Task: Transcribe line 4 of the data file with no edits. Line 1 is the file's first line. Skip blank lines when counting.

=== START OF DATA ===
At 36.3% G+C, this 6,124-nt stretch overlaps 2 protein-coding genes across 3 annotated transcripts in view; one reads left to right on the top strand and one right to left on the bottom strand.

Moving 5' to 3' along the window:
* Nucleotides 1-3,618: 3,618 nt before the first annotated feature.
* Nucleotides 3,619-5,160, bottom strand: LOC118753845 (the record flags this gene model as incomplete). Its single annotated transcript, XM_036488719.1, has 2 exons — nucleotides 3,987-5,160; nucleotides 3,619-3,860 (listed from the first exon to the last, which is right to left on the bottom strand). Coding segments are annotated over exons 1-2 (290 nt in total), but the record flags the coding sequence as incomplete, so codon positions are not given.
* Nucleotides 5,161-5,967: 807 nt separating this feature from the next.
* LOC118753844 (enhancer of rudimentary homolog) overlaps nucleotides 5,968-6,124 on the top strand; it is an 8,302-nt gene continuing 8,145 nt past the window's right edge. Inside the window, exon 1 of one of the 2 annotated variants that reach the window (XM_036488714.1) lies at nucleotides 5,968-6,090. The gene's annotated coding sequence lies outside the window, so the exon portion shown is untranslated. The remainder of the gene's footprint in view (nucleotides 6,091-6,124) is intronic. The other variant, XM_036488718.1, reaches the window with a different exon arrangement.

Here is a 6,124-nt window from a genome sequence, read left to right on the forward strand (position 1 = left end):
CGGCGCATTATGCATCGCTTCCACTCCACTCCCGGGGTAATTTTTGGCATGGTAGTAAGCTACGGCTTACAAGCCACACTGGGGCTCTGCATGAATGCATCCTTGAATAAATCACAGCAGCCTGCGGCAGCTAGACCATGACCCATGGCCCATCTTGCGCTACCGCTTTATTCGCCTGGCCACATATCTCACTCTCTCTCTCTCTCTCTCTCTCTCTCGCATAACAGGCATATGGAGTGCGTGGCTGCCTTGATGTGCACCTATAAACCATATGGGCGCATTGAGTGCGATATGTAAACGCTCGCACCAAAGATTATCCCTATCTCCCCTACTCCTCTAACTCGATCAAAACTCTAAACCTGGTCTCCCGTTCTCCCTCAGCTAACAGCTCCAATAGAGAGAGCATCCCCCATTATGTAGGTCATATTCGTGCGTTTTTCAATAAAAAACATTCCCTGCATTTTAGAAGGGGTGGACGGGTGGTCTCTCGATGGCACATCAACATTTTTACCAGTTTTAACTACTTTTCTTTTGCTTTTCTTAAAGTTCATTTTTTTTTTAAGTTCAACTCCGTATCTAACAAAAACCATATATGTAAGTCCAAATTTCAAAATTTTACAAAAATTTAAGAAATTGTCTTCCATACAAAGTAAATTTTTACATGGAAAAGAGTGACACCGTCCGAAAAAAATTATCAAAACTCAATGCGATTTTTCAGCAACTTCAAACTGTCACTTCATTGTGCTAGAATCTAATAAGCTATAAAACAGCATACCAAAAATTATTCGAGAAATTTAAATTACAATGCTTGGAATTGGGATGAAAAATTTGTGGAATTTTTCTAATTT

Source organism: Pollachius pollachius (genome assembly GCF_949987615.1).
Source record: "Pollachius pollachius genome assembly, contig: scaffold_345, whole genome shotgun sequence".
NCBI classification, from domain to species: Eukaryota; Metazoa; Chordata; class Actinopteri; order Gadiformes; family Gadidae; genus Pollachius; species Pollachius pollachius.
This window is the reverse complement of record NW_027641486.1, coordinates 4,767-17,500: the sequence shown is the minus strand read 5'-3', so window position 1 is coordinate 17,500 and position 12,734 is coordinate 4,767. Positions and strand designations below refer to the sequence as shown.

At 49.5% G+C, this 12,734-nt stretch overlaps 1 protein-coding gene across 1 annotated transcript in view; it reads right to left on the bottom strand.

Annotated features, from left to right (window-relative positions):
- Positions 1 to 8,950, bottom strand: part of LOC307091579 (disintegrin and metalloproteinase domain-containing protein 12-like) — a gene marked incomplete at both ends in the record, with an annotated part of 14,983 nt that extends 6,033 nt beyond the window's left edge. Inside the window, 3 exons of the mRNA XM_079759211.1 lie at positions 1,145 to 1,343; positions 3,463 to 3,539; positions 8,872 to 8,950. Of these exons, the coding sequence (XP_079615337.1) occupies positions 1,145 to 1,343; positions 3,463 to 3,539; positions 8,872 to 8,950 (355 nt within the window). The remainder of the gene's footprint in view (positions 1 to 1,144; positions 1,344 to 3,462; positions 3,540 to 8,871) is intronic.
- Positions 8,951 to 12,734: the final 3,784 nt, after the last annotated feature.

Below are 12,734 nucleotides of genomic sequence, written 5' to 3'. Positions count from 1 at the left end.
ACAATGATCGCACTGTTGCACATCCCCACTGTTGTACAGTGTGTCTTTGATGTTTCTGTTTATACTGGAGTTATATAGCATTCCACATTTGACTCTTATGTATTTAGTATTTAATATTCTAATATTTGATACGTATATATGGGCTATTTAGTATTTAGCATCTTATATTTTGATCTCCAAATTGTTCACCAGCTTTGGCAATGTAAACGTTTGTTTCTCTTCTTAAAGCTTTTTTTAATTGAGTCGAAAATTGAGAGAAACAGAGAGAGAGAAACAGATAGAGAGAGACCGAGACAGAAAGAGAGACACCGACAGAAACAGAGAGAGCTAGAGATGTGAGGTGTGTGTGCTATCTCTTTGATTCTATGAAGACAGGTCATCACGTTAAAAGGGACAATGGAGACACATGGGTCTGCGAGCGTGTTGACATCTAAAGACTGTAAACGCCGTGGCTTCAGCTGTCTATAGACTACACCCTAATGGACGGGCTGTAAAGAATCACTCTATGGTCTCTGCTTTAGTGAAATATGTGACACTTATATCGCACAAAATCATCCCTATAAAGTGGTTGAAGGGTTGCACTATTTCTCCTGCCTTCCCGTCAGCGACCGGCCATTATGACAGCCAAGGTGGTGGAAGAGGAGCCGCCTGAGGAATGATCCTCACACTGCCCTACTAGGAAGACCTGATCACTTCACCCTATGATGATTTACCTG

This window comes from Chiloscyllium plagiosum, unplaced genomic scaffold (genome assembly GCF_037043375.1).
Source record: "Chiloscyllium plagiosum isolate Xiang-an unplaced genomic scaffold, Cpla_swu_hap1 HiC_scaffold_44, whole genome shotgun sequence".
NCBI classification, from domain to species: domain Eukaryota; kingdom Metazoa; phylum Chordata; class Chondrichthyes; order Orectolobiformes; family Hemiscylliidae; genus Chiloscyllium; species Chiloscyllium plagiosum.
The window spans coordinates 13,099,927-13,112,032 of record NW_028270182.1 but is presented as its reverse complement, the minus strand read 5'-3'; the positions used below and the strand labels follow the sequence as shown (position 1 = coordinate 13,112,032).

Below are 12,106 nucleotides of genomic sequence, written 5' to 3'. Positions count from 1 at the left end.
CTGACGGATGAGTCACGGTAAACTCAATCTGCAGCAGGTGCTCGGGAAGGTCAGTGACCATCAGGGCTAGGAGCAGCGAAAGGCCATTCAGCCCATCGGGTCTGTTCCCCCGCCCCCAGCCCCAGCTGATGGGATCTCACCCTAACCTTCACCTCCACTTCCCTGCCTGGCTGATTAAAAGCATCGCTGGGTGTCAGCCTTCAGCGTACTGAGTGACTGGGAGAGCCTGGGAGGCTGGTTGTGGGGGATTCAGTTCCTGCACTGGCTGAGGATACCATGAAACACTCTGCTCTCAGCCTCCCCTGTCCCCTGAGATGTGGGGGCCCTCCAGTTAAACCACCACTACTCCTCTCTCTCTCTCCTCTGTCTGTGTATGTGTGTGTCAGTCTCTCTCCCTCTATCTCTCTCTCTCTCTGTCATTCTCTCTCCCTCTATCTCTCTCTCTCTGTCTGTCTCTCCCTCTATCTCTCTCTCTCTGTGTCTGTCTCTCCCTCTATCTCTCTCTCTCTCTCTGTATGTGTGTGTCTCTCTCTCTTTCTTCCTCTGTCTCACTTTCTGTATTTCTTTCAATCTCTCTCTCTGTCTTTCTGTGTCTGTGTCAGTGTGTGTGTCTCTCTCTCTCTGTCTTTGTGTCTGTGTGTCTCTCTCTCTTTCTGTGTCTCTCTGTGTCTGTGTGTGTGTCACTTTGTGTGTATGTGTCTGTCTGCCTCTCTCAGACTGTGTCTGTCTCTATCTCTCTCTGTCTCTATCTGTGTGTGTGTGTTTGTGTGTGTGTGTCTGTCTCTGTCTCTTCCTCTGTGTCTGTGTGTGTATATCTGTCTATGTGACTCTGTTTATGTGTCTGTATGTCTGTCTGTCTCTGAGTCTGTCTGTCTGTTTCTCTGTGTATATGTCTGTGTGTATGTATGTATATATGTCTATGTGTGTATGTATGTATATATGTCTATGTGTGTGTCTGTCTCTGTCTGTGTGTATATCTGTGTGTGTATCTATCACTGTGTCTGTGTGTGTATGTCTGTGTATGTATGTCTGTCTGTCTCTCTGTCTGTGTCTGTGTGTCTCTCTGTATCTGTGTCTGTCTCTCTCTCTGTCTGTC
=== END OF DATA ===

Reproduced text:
* Nucleotides 3,619-5,160, bottom strand: LOC118753845 (the record flags this gene model as incomplete). Its single annotated transcript, XM_036488719.1, has 2 exons — nucleotides 3,987-5,160; nucleotides 3,619-3,860 (listed from the first exon to the last, which is right to left on the bottom strand). Coding segments are annotated over exons 1-2 (290 nt in total), but the record flags the coding sequence as incomplete, so codon positions are not given.